Sony Ericsson Aino, just like most of its siblings, also runs the flash-based Media Center, which easily puts the basic Touch Media menu to shame. The Media Center is the launch pad to Imaging, Music, Video, Games and RSS feeds. Its settings menu is simple - you may opt for portrait, landscape or auto-rotate modes.
The Photo gallery stores the shots you've taken, along with prebundled or uploaded images, and offers some extra options like mark as favorite and photo feed. Latest Photo provides quick access to the most recent photos. Camera Album is a thumb list for each month of the year and when a month is open, it reveals a 3 x 4 grid of photo thumbs.
Scrolling down shows all the photos taken in the corresponding month with the highlighted photo slightly enlarged for better viewing.
The Pictures section again opens as a 3 x 5 grid of thumbs with non-camera images such as the preinstalled wallpapers. When exiting the fullscreen view of a picture, it smoothly zooms out to thumb view.
Generally, the Photo gallery is a richly-featured tool for managing your photo collection and it offers very good customization capabilities. Photo Tags displays previously marked favorite photos. The sending options include Send as Picture Msg, as Email or through Bluetooth.
Other than that, you can set a photo as wallpaper, screen saver, startup screen, and contact picture straight from the gallery. The well known Pan and Zoom and slideshow features are also on board.
Finally, the Aino has geotagging enabled using Cell-ID - the phone has a GPS receiver too. When browsing tagged images in the gallery, the View-on-map option displays the location where the picture was taken directly on the preinstalled Google Maps.
Accordingly, picture browsing via the classic file manager is still possible, but we are sure only few users will make use of it.
Much like the Sony Ericsson Yari and W995, the Aino comes with the latest Walkman player 4.0. It definitely looks the part - especially on a screen that big. You will find the new graphical styles here as well - tape recorders, gramophones, CD players - it's all part of the game of making the Walkman player more attractive.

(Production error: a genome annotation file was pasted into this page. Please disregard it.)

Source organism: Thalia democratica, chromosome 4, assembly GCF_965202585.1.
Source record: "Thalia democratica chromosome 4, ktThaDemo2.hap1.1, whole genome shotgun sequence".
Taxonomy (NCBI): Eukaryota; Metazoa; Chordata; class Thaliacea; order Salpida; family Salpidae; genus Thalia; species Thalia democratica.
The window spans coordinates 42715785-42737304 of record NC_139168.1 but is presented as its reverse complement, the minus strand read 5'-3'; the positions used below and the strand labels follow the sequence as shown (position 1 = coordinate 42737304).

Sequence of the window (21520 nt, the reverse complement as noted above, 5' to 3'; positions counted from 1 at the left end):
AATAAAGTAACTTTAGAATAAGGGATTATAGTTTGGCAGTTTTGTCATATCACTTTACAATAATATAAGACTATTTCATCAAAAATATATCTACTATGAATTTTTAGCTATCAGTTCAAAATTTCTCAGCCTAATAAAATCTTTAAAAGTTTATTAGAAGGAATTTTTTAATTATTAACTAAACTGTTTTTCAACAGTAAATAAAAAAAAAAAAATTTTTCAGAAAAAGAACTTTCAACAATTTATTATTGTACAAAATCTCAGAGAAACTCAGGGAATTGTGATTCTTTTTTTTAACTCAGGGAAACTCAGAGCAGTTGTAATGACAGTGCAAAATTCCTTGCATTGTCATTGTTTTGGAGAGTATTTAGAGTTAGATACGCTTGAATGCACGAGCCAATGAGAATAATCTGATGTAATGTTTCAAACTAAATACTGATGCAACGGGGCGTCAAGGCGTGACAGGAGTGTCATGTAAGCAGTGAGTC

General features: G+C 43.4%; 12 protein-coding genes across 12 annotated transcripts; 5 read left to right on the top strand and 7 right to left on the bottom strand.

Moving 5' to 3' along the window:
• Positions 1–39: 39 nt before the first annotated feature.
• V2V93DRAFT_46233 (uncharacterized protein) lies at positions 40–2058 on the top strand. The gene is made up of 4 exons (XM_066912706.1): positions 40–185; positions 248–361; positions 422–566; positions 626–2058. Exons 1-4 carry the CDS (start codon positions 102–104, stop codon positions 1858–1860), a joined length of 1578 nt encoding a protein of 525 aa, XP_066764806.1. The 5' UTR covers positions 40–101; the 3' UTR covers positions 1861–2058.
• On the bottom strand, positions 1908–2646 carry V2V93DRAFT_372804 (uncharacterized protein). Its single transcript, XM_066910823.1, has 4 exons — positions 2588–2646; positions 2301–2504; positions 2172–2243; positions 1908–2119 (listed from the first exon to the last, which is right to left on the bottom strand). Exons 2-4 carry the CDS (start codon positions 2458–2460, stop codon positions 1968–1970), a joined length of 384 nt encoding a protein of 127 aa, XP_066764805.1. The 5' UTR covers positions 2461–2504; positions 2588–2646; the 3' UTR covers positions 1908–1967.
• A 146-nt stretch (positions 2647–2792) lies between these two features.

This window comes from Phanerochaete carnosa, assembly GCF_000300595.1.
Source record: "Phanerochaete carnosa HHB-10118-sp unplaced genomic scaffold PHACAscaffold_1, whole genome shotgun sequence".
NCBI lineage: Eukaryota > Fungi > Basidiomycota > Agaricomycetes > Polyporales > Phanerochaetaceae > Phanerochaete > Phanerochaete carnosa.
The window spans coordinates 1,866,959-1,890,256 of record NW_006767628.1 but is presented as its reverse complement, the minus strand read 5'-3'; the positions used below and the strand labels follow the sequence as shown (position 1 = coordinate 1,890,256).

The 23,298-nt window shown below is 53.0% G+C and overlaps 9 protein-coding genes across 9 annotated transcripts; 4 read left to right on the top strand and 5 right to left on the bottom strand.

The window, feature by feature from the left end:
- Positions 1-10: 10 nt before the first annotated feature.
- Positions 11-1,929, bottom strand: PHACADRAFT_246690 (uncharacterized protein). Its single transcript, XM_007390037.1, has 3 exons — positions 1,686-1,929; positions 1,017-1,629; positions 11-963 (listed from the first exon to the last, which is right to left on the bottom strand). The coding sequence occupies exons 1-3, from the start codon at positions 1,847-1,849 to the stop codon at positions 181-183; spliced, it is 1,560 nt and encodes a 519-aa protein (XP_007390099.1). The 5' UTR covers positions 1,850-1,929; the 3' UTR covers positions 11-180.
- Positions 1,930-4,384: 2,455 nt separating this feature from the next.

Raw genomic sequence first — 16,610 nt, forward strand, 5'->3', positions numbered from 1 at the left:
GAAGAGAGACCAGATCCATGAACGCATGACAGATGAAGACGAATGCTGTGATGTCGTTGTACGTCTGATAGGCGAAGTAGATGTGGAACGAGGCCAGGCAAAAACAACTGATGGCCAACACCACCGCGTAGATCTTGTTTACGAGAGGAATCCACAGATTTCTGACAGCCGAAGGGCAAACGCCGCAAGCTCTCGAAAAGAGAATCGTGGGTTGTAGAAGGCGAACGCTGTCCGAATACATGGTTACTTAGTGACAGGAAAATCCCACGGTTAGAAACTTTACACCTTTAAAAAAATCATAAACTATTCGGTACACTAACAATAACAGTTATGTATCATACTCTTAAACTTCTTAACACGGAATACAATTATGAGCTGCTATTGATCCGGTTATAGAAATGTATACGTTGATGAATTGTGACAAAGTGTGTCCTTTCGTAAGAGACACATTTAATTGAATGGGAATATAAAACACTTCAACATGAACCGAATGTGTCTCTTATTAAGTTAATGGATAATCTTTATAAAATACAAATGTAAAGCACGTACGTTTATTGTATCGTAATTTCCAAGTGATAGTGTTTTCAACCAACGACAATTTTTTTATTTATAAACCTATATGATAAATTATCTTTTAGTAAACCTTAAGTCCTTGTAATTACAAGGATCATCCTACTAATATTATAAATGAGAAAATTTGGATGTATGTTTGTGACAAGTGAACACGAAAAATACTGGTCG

The video player in the media center supports fast-forwarding and rewinding, and the interface is simple and stylish. The video files are accessible via the file manager too. Other extras include fullscreen mode and subtitle support, but we can't confirm the compatible formats.
There's no XviD or DivX support of course, but according to Sony Ericsson, their MediaGo desktop software is enough to transfer any video from a computer to the handset in the correct format and resolution that the phone supports.
Our review of the desktop application proved it does the job alright, but there's still more to wish for.
Back to our Aino now, the Media center video section also houses the pre-installed YouTube client. It gives you full access to clips and uploading, bookmarked favorites and so on.
The other FM radio app of Sony Ericsson Aino is found in the Entartainment menu and has memory for 20 stations and supports RDS. It has a nice interface and makes great use of the TrackID music recognition service. The radio can be minimized in the background much like the music player but offers none of the fancy fullscreen graphics the player does.
TrackID is accessible through its original location in the entertainment menu. The service interface comes with the same expanded features that we first saw on C902 - "Find similar music", "Send music info via SMS", "TrackID charts" and a very extensive "Artist info" section.
TrackID also offers the online search option. It allows fast search in the entire database for artist, album, title, and lyrics.
The Sony Ericsson Aino audio quality is near perfect with spot-on frequency response and no real weak spots.
While no specific area of the Aino performance (except for the frequency response) is record-breaking they are all good enough to provide great sonic experience. There's just a tiny bit more intermodulation distortion than the best in class but nothing that the large portion of the users can hear anyway.
The only downside of the Aino audio output is the less-than-perfect wireless headset, probably limited by the Bluetooth technology. When it comes into play the stereocrosstalk basically doubles and so do the distortions. The dynamic range also gets reduced TO make the Aino's audio quality just average.
In other words another handsfree (wired at that) should be a top priority of audiophiles who end up buying the Aino.
|Test||Frequency response||Noise level||Dynamic range||THD||IMD + Noise||Stereo crosstalk|
|Sony Ericsson Aino||+0.03, -0.15||-81.4||81.2||0.0045||0.157||-80.2|
|Sony Ericsson Aino (bluetooth headset)||+0.04, -0.40||-82.3||75.2||0.022||0.308||-39.7|
|Sony Ericsson W995||+0.04, -0.40||-89.1||89.0||0.0033||0.048||-88.7|
|Apple iPhone 3GS||+0.01, -0.05||-92.1||92.1||0.0035||0.011||-95.0|
|Samsung S8300 UltraTOUCH||+0.68, -6.17||-67.7||63.2||0.033||0.271||-67.6|
|Nokia N86 8MP||+0.04, -0.32||-91.0||90.8||0.0064||0.870||-89.1|
|Samsung M8800 Pixon||+0.54, -1.25||-86.4||85.7||0.0048||0.0165||-38.3|
|Sony Ericsson Satio||+3.19, -2.91||-84.2||80.9||0.0034||0.148||-84.1|
Sony Ericsson Aino vs Apple iPhone 3GS frequency response graphs
You can find more info about the testing procedure and more results here.